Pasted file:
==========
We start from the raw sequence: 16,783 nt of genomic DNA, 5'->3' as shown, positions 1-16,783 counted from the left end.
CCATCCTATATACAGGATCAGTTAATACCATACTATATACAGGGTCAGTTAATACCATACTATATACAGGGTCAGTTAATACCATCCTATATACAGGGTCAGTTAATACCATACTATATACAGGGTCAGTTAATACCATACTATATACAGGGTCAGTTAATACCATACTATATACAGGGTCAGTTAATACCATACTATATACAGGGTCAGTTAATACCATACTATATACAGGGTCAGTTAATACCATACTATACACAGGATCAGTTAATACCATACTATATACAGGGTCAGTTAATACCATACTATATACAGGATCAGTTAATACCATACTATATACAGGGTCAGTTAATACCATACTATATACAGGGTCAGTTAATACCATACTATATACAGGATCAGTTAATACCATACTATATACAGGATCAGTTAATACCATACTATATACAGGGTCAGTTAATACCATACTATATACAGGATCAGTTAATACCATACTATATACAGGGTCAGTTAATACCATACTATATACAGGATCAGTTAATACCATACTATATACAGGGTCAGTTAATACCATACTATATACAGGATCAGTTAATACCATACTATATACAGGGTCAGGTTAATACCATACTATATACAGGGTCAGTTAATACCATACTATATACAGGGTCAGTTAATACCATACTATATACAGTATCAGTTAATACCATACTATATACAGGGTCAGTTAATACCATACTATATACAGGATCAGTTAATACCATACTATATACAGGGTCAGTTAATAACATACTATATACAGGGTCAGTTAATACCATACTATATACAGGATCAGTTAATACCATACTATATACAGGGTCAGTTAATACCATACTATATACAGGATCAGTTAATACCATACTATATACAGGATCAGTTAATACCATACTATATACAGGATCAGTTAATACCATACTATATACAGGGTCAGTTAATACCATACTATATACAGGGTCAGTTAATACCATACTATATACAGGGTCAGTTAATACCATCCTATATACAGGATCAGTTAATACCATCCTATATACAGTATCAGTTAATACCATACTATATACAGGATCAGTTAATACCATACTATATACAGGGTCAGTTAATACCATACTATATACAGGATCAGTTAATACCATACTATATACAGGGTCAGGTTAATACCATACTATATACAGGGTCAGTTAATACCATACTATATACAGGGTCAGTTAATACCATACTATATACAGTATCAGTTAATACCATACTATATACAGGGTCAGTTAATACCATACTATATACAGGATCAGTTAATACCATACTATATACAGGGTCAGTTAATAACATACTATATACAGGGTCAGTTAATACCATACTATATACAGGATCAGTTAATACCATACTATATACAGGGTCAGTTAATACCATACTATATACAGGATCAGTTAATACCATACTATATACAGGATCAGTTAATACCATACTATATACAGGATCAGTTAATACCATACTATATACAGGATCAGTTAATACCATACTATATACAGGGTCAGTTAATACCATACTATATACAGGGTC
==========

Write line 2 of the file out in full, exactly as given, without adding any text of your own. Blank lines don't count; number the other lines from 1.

CCATCCTATATACAGGATCAGTTAATACCATACTATATACAGGGTCAGTTAATACCATACTATATACAGGGTCAGTTAATACCATCCTATATACAGGGTCAGTTAATACCATACTATATACAGGGTCAGTTAATACCATACTATATACAGGGTCAGTTAATACCATACTATATACAGGGTCAGTTAATACCATACTATATACAGGGTCAGTTAATACCATACTATATACAGGGTCAGTTAATACCATACTATACACAGGATCAGTTAATACCATACTATATACAGGGTCAGTTAATACCATACTATATACAGGATCAGTTAATACCATACTATATACAGGGTCAGTTAATACCATACTATATACAGGGTCAGTTAATACCATACTATATACAGGATCAGTTAATACCATACTATATACAGGATCAGTTAATACCATACTATATACAGGGTCAGTTAATACCATACTATATACAGGATCAGTTAATACCATACTATATACAGGGTCAGTTAATACCATACTATATACAGGATCAGTTAATACCATACTATATACAGGGTCAGTTAATACCATACTATATACAGGATCAGTTAATACCATACTATATACAGGGTCAGGTTAATACCATACTATATACAGGGTCAGTTAATACCATACTATATACAGGGTCAGTTAATACCATACTATATACAGTATCAGTTAATACCATACTATATACAGGGTCAGTTAATACCATACTATATACAGGATCAGTTAATACCATACTATATACAGGGTCAGTTAATAACATACTATATACAGGGTCAGTTAATACCATACTATATACAGGATCAGTTAATACCATACTATATACAGGGTCAGTTAATACCATACTATATACAGGATCAGTTAATACCATACTATATACAGGATCAGTTAATACCATACTATATACAGGATCAGTTAATACCATACTATATACAGGGTCAGTTAATACCATACTATATACAGGGTCAGTTAATACCATACTATATACAGGGTCAGTTAATACCATCCTATATACAGGATCAGTTAATACCATCCTATATACAGTATCAGTTAATACCATACTATATACAGGATCAGTTAATACCATACTATATACAGGGTCAGTTAATACCATACTATATACAGGATCAGTTAATACCATACTATATACAGGGTCAGGTTAATACCATACTATATACAGGGTCAGTTAATACCATACTATATACAGGGTCAGTTAATACCATACTATATACAGTATCAGTTAATACCATACTATATACAGGGTCAGTTAATACCATACTATATACAGGATCAGTTAATACCATACTATATACAGGGTCAGTTAATAACATACTATATACAGGGTCAGTTAATACCATACTATATACAGGATCAGTTAATACCATACTATATACAGGGTCAGTTAATACCATACTATATACAGGATCAGTTAATACCATACTATATACAGGATCAGTTAATACCATACTATATACAGGATCAGTTAATACCATACTATATACAGGATCAGTTAATACCATACTATATACAGGGTCAGTTAATACCATACTATATACAGGGTC